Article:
A third teen made a recorded video of Cecchini’s confrontation with Cram and Wieland.
On Sept. 28, Cecchini sent an email to the Bay City Commission, the city manager and the mayor addressing his behavior.
“I would like to extend my sincere apologies for the disruption caused by my actions,” Cecchini wrote in the email obtained by MLive. “I acknowledge that better tactics should have been used to control the situation, and that my actions that night fell below the standards expected of the Bay City Department of Public Safety.”
Cecchini became Bay City’s police chief in December 2006, after serving more than 20 years with the Phoenix Police Department in Arizona. In January 2013, he was named the city’s first public safety director, overseeing the merger of the police and fire departments.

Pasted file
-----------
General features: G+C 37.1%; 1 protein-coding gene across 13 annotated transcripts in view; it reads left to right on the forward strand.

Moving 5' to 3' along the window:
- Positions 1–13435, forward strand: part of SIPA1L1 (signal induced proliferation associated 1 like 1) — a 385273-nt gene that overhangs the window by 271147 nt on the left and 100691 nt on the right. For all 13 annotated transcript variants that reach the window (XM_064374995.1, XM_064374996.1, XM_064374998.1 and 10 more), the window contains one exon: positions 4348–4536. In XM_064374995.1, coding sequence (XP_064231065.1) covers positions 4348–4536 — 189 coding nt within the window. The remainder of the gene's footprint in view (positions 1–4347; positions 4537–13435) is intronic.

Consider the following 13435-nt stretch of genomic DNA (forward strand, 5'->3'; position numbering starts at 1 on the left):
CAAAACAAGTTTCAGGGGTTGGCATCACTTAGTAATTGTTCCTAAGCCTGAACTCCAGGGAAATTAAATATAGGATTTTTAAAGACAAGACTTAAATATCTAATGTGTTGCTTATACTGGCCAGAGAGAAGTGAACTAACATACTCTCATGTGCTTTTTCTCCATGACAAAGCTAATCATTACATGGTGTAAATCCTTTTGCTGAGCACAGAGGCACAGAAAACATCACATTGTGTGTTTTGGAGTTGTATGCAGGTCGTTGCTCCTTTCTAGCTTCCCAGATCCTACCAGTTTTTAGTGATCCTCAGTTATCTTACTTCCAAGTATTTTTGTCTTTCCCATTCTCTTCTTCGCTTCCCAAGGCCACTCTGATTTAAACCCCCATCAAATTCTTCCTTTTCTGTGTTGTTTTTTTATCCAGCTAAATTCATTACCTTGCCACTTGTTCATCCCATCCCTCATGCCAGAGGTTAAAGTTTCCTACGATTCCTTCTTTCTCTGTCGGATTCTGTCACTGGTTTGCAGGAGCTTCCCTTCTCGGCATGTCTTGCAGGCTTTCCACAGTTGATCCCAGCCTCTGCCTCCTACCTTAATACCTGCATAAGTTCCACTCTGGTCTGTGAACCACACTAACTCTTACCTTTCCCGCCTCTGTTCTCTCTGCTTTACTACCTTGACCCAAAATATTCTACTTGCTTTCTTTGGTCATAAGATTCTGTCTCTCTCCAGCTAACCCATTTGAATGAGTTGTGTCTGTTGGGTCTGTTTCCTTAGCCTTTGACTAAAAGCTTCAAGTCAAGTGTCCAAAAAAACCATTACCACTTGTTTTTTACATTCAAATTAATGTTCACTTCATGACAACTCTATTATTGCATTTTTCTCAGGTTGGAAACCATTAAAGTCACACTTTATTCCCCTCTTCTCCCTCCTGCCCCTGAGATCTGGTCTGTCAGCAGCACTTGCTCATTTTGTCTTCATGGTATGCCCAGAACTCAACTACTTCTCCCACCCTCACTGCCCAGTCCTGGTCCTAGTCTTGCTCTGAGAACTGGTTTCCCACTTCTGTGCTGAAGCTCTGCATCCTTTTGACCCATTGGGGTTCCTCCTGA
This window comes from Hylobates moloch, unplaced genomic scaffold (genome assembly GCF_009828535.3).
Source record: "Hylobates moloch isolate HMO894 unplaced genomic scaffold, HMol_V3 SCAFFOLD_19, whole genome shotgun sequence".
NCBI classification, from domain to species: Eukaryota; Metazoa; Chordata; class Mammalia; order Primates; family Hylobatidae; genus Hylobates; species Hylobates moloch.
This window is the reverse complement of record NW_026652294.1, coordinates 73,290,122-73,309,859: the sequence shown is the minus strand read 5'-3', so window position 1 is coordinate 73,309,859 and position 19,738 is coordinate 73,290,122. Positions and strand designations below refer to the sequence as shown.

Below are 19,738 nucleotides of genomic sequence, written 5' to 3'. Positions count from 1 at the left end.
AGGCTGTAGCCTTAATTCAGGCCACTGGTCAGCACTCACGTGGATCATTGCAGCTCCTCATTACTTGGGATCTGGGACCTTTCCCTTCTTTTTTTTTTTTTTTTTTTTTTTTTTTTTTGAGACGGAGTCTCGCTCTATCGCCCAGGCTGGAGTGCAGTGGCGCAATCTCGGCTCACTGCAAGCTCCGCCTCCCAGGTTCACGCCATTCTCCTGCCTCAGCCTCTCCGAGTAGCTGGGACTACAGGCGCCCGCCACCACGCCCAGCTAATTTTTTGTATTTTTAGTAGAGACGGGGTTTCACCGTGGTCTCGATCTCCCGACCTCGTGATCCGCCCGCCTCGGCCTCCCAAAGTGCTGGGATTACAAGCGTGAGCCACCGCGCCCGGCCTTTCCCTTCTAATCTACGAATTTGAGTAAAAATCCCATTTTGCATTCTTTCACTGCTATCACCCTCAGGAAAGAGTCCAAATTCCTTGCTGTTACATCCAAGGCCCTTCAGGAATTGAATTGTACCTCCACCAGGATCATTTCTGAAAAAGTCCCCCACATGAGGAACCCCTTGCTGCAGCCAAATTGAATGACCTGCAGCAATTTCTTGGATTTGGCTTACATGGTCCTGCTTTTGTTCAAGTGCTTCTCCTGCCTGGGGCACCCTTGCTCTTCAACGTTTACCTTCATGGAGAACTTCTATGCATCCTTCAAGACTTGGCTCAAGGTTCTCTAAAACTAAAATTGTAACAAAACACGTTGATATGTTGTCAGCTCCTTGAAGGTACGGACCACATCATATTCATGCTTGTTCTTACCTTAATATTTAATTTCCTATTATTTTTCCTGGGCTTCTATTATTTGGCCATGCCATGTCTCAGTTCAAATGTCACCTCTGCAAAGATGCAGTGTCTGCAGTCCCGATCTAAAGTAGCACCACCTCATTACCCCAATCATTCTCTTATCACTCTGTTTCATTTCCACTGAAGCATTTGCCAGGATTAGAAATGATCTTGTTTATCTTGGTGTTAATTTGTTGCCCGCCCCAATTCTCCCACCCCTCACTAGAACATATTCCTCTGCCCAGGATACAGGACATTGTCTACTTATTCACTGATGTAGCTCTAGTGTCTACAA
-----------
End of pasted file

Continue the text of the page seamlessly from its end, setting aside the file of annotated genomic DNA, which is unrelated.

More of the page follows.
The afternoon before Cecchini’s arraignment, attorney Philip Ellison of Hemlock-based Outside Legal Counsel filed suit in U.S. District Court on Cram’s behalf. Cecchini is the only defendant in the lawsuit, and neither Bay City nor the Department of Public Safety are named.
In the lawsuit, Ellison alleges that Cecchini violated Crum’s Fourth and 14th Amendment rights.
The lawsuit alleges the following three charges:
· Excessive force and illegal seizure
· Violation of due process
· Fabricating false evidence
Click here to read the lawsuit in its entirety.
“Before leaving his apartment, defendant Cecchini took time to put on his shoes, grabbed his police-style flashlight, obtained his badge issued by the Bay City Department of Public Safety, and brought his phone with him,” the lawsuit states. “In the minutes it likely took to accomplish this, Defendant Cecchini had sufficient time to consider his proposed course of action, yet he proceeded to directly and physically confront Plaintiff Cram.”
A future court date on the lawsuit is still pending.